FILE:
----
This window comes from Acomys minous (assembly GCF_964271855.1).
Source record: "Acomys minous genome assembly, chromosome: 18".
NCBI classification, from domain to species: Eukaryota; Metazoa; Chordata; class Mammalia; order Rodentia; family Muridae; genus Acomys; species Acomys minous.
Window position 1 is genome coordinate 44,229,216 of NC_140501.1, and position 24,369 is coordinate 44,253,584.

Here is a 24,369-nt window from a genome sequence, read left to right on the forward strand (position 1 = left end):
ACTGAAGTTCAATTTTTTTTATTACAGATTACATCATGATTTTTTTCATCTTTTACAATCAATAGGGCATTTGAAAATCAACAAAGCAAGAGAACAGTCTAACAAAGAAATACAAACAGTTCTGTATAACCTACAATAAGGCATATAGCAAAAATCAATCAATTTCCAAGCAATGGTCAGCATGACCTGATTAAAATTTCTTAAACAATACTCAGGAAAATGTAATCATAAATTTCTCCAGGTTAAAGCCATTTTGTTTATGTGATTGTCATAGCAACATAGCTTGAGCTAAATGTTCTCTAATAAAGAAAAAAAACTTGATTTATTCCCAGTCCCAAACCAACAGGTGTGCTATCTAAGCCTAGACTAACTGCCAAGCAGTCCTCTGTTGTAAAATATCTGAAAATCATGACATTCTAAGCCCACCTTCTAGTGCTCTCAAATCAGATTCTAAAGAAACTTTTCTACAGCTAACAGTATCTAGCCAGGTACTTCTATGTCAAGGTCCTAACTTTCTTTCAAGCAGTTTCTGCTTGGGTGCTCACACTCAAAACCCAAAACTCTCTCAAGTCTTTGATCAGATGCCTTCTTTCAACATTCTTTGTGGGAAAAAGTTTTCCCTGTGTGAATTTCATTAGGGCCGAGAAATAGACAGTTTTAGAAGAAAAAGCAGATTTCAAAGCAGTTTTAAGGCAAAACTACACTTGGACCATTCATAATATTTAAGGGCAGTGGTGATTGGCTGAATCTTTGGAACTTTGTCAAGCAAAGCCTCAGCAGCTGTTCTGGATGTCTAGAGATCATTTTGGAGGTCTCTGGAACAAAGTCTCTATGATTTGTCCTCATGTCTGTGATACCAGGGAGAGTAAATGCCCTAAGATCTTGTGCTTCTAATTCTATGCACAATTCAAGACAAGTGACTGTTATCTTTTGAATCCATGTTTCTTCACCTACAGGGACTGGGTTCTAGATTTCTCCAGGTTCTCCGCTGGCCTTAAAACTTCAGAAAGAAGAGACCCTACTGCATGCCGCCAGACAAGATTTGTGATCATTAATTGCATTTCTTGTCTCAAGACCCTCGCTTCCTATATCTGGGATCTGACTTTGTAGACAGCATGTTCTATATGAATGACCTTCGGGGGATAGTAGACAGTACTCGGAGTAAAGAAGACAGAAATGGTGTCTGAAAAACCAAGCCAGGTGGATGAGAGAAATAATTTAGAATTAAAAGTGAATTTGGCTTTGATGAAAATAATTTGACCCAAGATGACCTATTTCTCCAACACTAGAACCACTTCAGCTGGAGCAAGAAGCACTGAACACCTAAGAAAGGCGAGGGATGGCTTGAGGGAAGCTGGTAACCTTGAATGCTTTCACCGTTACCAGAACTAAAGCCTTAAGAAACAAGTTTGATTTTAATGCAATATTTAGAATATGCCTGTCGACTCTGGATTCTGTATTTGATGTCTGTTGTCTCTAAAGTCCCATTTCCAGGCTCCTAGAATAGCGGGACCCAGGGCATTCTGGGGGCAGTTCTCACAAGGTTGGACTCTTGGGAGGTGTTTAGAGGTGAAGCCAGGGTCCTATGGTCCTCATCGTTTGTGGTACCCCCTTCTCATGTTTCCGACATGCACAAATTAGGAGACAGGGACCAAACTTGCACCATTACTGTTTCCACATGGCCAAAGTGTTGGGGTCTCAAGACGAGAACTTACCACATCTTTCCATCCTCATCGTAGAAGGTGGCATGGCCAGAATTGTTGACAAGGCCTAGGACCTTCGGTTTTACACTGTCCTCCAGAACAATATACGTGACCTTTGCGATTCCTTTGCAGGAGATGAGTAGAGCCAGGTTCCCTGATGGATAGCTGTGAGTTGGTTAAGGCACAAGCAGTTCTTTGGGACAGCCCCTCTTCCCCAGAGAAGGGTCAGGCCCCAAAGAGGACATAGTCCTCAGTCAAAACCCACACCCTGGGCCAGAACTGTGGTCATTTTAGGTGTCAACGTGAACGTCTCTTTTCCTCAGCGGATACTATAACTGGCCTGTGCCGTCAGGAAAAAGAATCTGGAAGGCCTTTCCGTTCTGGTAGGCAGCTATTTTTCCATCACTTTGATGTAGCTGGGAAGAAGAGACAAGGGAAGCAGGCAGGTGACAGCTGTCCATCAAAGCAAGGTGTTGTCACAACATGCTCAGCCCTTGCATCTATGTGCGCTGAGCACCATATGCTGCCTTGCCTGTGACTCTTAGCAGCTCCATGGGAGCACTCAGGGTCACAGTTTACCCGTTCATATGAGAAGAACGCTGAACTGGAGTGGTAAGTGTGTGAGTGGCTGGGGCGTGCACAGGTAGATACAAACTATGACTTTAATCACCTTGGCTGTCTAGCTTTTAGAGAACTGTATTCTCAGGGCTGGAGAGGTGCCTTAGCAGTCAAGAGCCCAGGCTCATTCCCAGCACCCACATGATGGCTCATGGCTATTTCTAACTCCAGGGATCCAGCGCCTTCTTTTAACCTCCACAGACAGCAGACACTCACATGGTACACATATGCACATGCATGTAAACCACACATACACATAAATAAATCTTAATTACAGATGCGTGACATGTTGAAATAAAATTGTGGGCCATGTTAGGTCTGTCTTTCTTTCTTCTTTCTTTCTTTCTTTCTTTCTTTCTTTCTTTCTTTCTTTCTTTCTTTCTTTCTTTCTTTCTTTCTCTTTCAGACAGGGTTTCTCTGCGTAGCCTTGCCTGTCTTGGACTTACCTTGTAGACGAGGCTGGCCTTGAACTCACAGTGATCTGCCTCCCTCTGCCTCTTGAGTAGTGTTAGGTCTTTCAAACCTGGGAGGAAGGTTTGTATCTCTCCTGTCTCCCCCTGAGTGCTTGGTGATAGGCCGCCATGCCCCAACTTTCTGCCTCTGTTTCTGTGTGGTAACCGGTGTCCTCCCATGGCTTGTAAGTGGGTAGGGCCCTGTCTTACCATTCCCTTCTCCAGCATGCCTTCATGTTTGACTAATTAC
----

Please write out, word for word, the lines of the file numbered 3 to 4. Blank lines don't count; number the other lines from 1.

NCBI classification, from domain to species: Eukaryota; Metazoa; Chordata; class Mammalia; order Rodentia; family Muridae; genus Acomys; species Acomys minous.
Window position 1 is genome coordinate 44,229,216 of NC_140501.1, and position 24,369 is coordinate 44,253,584.